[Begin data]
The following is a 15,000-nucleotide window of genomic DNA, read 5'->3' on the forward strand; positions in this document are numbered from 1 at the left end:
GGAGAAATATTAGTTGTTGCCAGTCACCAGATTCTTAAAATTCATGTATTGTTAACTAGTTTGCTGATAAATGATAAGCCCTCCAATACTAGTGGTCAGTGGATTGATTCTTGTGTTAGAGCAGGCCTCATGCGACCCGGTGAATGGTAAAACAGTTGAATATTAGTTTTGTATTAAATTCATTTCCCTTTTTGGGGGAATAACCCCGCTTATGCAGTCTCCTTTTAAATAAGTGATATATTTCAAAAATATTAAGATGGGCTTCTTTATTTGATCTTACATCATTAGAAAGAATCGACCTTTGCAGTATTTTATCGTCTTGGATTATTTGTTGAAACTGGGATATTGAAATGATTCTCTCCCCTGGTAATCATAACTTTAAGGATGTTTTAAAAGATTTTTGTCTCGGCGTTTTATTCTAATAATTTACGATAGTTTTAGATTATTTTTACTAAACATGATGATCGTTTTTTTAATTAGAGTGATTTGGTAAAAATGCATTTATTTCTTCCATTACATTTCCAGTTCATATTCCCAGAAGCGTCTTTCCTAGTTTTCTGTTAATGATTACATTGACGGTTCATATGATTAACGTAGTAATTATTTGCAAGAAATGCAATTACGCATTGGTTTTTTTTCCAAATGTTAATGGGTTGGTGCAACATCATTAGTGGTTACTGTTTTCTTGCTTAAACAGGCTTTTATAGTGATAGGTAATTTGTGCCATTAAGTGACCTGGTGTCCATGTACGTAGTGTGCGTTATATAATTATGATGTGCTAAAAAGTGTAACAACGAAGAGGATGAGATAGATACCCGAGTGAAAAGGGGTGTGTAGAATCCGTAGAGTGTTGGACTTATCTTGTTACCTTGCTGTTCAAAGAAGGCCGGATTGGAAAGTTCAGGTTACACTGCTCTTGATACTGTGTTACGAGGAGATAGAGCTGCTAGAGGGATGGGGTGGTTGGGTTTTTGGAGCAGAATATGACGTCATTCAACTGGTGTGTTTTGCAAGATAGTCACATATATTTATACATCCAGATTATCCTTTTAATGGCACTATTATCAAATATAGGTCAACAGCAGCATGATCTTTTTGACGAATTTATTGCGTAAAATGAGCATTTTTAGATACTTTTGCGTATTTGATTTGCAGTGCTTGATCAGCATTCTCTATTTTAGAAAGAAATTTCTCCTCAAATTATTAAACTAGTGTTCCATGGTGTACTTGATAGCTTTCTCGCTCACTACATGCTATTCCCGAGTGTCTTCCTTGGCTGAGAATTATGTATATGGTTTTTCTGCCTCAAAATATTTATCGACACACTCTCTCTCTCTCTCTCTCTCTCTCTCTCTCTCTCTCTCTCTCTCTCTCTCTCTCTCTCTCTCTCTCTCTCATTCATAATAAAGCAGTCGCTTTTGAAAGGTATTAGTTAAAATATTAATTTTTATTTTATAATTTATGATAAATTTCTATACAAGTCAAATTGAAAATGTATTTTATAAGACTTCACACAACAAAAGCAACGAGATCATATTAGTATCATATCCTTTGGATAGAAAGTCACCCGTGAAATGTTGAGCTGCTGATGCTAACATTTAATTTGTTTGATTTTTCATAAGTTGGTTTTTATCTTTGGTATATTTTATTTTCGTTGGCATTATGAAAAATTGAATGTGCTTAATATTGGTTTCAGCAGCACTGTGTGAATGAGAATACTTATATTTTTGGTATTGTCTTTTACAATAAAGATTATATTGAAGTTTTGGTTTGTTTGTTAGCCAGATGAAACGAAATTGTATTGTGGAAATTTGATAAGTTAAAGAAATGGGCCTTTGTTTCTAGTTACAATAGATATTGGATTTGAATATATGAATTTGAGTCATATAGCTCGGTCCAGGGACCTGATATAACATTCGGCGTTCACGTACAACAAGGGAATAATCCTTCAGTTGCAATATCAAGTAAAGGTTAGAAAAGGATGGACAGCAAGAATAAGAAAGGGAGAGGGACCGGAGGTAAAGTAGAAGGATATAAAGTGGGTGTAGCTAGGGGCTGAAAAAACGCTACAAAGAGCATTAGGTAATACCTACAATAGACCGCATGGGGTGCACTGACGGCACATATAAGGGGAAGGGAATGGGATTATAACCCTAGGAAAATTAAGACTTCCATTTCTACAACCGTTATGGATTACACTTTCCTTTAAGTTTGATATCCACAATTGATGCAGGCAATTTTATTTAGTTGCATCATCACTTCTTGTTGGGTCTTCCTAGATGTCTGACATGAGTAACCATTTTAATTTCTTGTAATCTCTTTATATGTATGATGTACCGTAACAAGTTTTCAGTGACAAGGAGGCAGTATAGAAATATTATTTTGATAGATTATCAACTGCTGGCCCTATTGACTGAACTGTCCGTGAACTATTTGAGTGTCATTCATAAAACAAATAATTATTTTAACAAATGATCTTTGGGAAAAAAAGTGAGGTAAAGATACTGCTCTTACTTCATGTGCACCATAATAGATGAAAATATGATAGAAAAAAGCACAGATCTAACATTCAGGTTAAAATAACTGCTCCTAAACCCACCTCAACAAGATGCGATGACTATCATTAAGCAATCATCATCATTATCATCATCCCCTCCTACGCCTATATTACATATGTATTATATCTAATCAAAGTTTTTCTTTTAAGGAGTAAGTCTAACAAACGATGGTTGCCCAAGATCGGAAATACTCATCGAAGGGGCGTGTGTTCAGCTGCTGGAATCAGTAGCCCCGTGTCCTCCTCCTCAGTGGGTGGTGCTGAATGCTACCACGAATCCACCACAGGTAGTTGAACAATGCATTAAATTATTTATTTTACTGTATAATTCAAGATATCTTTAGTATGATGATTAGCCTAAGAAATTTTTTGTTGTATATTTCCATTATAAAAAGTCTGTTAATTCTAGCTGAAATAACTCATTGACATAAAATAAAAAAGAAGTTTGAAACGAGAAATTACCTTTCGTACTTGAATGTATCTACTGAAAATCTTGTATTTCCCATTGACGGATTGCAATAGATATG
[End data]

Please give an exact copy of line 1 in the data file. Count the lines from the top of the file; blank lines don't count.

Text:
The following is a 15,000-nucleotide window of genomic DNA, read 5'->3' on the forward strand; positions in this document are numbered from 1 at the left end: